There are so many different ways to keep notes on the Mac, but even with the advent of Notes on iOS and now OS X, Simplenote has remained one of the most popular apps for taking notes. Simplenote on its own is a convenient way to access text notes via your web browser from just about anywhere. Matched up with the literally dozens of apps for Mac, PC, and mobile, you can have complete control over your notes wherever you go.
We’re going to look at five of the Mac apps for Simplenote and see where they succeed and where they fail. Whether you’re a Simplenote veteran looking to try something new, or you’ve never even thought of using an app to manage your notes, we’ll take a closer look at what makes a good notes app. While there’s still more Simplenote apps to be had out there, hopefully this list will help you break free of pen and paper.
Justnotes, a recent addition to the offering of Simplenote apps, has a pretty simple interface, but it gets you to what you want fast. There are two ways to edit notes: in the main window or in a separate note-only window. You can also open a note in fullscreen creating a distraction-free way to edit your text. The interface is very similar to the Simplenote webapp, so if you’ve been using that exclusively, you won’t experience a huge culture shock with the move to Justnotes.
Unfortunately, there’s no Markdown support. You can of course still write your notes in Markdown, but you won’t be able to preview them that way. If you want to copy the styled text, you’ll first have to login to the Simplenote webapp or move the note into a Markdown editor. While this isn’t a dealbreaker and certainly won’t affect anyone not interested in using Markdown, it’s still a bummer.
There are some great shortcuts for working with your notes in Justnotes that aren’t in the Simplenote webapp, and that adds some functionality you can only get from the Mac app. I’m always a big fan of keyboard shortcuts for speeding up how I work, and this is a favorite for me. I’m not sure that makes up for the lack of support for Markdown though, and if you give Justnotes a try, you’ll have to see for yourself, but the similarity in design and ease of moving from Simplenote to Justnotes is a nice bonus.
Metanota has a very similar interface to Evernote, though it’s incredibly trimmed down. If you like Evernote but only really need to sync text, Metanota may be the right choice for you. The far left pane houses your folders, which are really just labels in Simplenote. Each tag is given a color when it’s created, and you don’t get a choice as far as I can tell. Beneath all this is where Metanota serves its ads in the free version.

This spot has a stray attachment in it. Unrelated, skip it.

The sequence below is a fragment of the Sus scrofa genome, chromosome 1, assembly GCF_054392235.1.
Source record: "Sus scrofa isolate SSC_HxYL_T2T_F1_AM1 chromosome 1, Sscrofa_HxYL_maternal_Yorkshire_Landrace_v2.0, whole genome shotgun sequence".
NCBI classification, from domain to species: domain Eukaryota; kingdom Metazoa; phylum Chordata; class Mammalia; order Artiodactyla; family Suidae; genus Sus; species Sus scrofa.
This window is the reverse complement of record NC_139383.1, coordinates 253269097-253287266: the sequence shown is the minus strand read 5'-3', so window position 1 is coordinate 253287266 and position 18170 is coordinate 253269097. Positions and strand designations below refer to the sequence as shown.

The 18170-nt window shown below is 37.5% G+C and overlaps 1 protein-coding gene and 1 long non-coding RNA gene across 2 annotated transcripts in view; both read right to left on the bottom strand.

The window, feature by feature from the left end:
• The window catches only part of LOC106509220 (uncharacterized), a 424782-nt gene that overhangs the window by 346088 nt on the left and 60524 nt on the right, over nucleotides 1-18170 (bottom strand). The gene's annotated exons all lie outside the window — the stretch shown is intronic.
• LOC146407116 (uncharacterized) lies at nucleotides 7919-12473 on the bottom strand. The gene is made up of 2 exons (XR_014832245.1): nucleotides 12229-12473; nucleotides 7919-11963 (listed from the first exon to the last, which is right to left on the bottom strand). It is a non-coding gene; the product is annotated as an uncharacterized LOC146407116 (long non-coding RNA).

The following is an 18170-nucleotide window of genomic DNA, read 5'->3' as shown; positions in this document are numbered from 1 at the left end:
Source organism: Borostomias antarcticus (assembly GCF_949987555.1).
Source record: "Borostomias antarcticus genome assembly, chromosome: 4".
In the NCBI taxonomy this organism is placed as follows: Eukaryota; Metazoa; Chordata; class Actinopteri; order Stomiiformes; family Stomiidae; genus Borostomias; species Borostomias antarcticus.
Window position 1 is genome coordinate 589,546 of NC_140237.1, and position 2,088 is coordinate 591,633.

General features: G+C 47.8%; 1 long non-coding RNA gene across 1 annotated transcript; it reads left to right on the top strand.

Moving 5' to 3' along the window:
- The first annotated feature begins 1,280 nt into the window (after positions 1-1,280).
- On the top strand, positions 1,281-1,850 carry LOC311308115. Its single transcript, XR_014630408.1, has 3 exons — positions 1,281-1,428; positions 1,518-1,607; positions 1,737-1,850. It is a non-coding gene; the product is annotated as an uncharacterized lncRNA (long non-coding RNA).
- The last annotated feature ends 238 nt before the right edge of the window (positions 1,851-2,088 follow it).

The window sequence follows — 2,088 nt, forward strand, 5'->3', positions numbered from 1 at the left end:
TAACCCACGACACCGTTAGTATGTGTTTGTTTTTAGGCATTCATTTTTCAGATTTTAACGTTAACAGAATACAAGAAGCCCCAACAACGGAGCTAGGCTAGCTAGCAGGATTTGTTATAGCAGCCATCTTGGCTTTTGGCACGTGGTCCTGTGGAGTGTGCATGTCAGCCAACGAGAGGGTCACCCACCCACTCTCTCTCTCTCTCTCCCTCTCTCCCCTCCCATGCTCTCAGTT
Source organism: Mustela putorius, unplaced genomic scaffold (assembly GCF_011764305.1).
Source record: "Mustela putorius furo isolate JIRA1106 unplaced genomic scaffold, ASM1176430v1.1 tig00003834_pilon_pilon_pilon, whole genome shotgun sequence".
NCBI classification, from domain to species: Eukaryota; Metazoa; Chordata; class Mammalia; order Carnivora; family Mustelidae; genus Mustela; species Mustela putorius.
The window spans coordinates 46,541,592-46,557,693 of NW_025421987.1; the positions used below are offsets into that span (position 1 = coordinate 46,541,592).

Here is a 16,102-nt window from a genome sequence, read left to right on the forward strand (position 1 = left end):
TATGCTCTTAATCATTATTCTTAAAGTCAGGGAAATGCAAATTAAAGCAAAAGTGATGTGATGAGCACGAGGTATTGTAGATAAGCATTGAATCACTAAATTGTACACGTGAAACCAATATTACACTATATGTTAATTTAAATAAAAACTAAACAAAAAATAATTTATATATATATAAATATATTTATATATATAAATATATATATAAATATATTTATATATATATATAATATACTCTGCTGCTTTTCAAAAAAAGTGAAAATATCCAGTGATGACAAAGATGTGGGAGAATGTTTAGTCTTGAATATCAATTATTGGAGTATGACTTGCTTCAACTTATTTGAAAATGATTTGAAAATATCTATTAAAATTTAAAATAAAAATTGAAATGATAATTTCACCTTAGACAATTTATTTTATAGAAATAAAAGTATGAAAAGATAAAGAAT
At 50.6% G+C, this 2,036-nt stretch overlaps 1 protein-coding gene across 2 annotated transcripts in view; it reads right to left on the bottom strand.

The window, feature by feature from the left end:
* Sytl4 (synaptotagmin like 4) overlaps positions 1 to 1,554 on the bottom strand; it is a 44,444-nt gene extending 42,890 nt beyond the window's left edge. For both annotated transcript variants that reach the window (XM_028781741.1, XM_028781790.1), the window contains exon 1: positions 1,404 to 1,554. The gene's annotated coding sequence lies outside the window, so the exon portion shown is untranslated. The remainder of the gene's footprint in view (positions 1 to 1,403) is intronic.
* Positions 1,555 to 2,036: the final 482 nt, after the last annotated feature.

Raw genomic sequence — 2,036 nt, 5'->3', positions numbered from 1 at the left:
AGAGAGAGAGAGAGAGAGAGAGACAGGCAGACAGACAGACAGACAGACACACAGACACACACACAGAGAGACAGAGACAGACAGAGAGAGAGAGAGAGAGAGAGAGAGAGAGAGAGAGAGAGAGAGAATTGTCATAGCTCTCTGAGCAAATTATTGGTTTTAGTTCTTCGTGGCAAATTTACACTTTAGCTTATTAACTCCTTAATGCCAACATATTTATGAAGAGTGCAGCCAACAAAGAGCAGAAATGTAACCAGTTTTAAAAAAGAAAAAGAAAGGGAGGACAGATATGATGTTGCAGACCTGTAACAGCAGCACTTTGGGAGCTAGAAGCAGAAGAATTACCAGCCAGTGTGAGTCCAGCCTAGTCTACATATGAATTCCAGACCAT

The center pane lists all the notes with a particular tag and the date each was created. You can sort by title or creation date, but that’s about it. You can’t sort by the date the note was last accessed or updated, unfortunately. Clicking the magnifying glass in this pane will bring up the search field, allowing you to search all of the notes in that folder for whatever text you want.
The third pane, all the way to the right, is where Metanota displays your notes. You can create new notes or delete them, or even share them via email in this third pane. Clicking the plus sign allows you to add the note to a new or existing folder/tag. You can also add the note to your favorites by clicking the star at the bottom of the window. Metanota is pretty barebones as far as what’s on offer, but the interface is intuitive, and it really gives you all you actually need, if not all you may want.
From the view menu in Nottingham, you can sort your notes alphabetically, by date created, or by the ever handy date modified. Whenever I tried to sort by the label, though, and get all of my similarly tagged notes together, nothing ever happened.
In the righthand pane is your note, and it just looks like some text until you open a Web Preview window, either in the Window menu or via the ⇧⌘P keyboard shortcut. Nottingham lets you format all of your notes in Markdown and then preview them to make sure you got everything right. Which is nice for folks like me who aren’t too familiar with Markdown and want to style our notes a bit but want to make sure we aren’t creating ginormous goofs along the way, either.
It’s easy to organize your notes by color in the Edit menu, but I wish I could choose a single color for all note with a specific label. If I want all of my grocery lists to be green (and let me tell you, I do!) I would have to select each note individually and change its color one at a time. These colors won’t get synced to Simplenote, but it’s nice to have them here in Nottingham.